Biga said ACC wants to "walk the walk" when is comes to dealing with the non-clinical business impacts of managing a cardiovascular department. The organization also hopes to take on more of the big challenges related to paying for cardiac care, moving beyond its traditional focus on clinical science, outcomes and quality.
"As our physicians leaders and CV team leaders continue to evolve, it is imperative that it is not just a clinical track, but that they also understand that business side of cardiology. Because it does impact out patients and does impact us with our compensation models, so it is really important," Biga explained.
Biga said staffing issues are the primary concern across healthcare right now amid the period of the "great resignation."
"This is really, really important because it does impact the finances. I explain to people that when we can't find our nurses, our advanced practice providers (APPs), techs, our OR teams, across the country we are closing ORs and cath labs because we just cannot get staff. It impacts all of us from a patient access prospective, but also from a compensation and a reimbursement prospective," she explained.
While to drive to leave healthcare jobs was partly fueled by burnout during the pandemic and an amplification of pre-COVID issues, the decreasing amounts seen in reimbursements are also impacting the ability for healthcare systems to retain staff. Clinical workflows and efforts to get paid for the care provided to patients have increasingly become full of bureaucracy and obstacles, which have increased clinician burnout.
Increasing requirements to obtain prior authorizations are another contributor to both lower amounts of revenue and the increased staff burden to obtain them if physicians and hospitals want to be paid. She said this requires healthcare organizations to hire more staff to track down prior authorizations, which drives up overhead healthcare costs.
This gets more complicated and involves more staff time that is unpaid when payers require a peer-to-peer reviews of why tests or procedures are needed and the physicians have to justify their decisions to insurance companies.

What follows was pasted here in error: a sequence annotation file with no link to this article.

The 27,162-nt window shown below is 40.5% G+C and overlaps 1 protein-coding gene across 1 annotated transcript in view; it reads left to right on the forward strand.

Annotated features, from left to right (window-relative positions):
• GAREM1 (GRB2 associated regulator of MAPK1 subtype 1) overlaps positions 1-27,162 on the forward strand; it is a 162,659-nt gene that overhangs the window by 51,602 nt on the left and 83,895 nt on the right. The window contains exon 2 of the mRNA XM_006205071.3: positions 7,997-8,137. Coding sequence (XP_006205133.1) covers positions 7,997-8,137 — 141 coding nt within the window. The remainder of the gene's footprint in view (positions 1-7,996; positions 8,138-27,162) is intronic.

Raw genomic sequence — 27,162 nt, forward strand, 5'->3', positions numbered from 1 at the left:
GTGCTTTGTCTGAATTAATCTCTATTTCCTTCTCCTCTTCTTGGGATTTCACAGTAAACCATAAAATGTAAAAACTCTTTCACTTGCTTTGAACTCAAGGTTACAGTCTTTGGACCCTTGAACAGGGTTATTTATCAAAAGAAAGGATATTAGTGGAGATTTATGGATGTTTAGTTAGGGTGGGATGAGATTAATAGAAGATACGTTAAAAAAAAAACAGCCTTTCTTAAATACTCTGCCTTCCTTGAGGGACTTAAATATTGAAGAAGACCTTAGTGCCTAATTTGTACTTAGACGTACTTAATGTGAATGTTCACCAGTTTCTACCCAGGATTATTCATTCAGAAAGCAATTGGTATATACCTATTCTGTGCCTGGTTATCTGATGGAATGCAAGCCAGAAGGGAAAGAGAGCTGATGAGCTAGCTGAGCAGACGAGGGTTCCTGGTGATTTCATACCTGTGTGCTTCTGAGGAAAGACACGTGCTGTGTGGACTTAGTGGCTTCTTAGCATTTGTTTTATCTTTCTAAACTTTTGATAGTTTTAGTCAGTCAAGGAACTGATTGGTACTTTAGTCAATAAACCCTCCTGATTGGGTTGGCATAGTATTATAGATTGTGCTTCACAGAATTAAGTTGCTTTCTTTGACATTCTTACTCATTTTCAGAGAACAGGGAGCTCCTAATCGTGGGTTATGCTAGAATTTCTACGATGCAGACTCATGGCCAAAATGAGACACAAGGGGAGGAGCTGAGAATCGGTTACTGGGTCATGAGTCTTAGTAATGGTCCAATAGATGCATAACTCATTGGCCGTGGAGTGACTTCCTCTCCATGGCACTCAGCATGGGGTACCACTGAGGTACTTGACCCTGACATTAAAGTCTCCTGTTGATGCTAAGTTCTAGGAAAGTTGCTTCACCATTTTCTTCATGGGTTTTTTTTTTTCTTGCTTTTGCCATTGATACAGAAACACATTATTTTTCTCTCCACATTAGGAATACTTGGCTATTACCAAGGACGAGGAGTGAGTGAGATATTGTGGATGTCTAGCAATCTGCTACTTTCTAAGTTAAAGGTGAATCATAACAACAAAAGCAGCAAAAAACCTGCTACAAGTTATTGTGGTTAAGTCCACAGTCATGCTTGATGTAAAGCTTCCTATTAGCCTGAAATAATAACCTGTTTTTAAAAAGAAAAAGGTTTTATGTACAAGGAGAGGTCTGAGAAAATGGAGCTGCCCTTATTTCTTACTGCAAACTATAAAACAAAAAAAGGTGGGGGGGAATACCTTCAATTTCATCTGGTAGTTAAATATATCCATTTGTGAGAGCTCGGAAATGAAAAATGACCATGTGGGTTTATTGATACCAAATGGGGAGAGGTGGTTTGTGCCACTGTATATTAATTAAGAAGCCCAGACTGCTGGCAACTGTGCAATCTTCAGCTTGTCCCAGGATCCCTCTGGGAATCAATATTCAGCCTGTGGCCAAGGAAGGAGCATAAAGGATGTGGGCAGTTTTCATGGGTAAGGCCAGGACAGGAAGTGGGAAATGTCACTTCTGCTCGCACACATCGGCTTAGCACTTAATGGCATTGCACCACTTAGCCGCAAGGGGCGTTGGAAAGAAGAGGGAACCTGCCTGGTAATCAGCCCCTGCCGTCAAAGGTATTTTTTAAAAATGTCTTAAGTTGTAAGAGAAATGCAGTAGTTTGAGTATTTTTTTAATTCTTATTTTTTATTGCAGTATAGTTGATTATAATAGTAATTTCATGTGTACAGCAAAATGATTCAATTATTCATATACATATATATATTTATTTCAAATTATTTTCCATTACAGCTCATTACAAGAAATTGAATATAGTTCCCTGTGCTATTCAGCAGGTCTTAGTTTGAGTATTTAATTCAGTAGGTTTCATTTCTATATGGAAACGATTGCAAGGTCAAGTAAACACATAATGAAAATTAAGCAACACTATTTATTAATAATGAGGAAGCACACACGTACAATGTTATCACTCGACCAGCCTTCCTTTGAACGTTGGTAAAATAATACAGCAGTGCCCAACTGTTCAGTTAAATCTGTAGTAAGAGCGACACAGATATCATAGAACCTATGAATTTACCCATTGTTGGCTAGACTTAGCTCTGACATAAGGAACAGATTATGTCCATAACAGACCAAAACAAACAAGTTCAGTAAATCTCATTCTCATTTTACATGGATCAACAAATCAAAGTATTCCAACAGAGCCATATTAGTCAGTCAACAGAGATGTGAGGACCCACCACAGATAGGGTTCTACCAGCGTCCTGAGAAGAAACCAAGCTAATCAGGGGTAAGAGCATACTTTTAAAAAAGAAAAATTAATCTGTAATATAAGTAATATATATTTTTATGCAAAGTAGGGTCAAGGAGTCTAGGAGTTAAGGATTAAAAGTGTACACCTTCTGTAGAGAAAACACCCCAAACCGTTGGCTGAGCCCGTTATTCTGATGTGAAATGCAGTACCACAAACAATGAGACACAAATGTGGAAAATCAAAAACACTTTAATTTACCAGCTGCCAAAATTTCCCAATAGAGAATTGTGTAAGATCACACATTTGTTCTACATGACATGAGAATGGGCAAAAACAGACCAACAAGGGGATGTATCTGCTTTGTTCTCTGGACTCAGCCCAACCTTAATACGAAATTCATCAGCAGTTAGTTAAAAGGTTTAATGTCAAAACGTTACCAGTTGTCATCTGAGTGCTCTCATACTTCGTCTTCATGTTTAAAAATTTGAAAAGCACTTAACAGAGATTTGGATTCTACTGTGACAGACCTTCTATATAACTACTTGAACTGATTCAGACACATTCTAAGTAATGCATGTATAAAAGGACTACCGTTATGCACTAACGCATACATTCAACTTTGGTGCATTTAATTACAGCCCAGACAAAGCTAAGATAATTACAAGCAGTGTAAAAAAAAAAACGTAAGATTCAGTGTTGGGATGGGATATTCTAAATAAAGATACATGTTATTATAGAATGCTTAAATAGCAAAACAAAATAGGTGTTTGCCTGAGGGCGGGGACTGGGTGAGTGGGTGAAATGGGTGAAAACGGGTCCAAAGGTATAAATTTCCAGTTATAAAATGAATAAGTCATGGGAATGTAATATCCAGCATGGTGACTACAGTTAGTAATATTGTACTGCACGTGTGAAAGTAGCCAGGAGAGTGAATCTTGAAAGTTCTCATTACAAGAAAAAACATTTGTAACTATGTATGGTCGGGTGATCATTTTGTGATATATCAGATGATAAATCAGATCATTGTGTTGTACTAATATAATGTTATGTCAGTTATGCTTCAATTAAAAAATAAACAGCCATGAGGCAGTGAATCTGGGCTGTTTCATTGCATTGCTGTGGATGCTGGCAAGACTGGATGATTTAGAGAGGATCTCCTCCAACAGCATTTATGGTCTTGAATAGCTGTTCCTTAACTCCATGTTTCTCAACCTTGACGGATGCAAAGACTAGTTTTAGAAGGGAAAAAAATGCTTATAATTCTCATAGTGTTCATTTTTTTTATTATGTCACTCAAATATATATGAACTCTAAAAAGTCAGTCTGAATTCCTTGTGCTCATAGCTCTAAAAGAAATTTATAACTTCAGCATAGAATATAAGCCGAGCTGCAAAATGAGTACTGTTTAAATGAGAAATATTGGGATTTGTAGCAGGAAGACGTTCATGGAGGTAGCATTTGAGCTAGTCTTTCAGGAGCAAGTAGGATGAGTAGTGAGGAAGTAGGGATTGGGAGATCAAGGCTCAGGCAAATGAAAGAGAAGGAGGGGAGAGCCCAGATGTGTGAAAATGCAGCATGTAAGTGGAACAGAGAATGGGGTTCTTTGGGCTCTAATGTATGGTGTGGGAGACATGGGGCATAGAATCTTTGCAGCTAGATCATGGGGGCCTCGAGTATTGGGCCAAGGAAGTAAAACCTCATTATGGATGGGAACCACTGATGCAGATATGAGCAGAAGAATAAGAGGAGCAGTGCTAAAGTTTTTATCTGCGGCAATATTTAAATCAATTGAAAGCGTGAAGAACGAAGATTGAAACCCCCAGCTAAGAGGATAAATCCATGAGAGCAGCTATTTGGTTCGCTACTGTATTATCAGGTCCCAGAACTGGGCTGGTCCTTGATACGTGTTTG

"Sometimes this is also harmful to our patients because because their access to care gets decreased," Biga said. "And this is why the whole healthcare system of the United States is under scrutiny."
The American healthcare system is the most expensive, but fails to meet better outcomes of other nations, she said. She said the cost versus benefit evaluation of American healthcare shows a growing imbalance. While the U.S. spends more money per-capita on healthcare than any other country in the world, outcomes and life expectancy actually started decreasing among Americans prior to the pandemic. This lower-than-expected performance compared to costs was echoed by cardiologist and FDA Commissioner Robert Califf, MD, who presented these same statistics facing the U.S. healthcare system at the Transcatheter Cardiovascular Therapeutics (TCT) and the American Heart Association (AHA) meetings in 2022.
"Why is it that our quality or care and patient outcomes are not matching the dollar amounts that we are spending?" Biga asked. "This is a huge issue, because the fee-for-service basis that we are in uses a risk based model where we take baby steps, but we really need to be taking bigger steps to achieve something."
Biga said part of the problem is the American consumer expectation of immediate access to healthcare for everything. But she said immediate care does not mean quality care, and that is a concept the public needs to understand and accept. She said patients in some countries with socialized medicine might have to wait two months for an imaging test, but overall, the healthcare outcomes in those countries are better than in the United States.
Biga said there is a movement in Washington to pushed the healthcare system to risk-based payment models. She said the health system is already moving in that direction.
As the available funds for Medicare continue to decrease as more patients are added to the system, many patients are moving to Medicare Advantage plans.
"Call them anything you want, but Medicare Advantage are basically a risk-based model. And when you enter into a Medicare Advantage plan on our side in the office, it adds a lot more requirements," Biga said.
These additional requirements include the need for appropriate use documentation, pre-authorization, your network gets more narrow so patients may not be able to go where they want to go. She said in many places this change is subtle, but in other places it is more pronounced.
"In Chicago, our percentage Medicare Advantage to traditional Medicare patients continues to escalate and I think we are going to be seeing more of that," Biga said.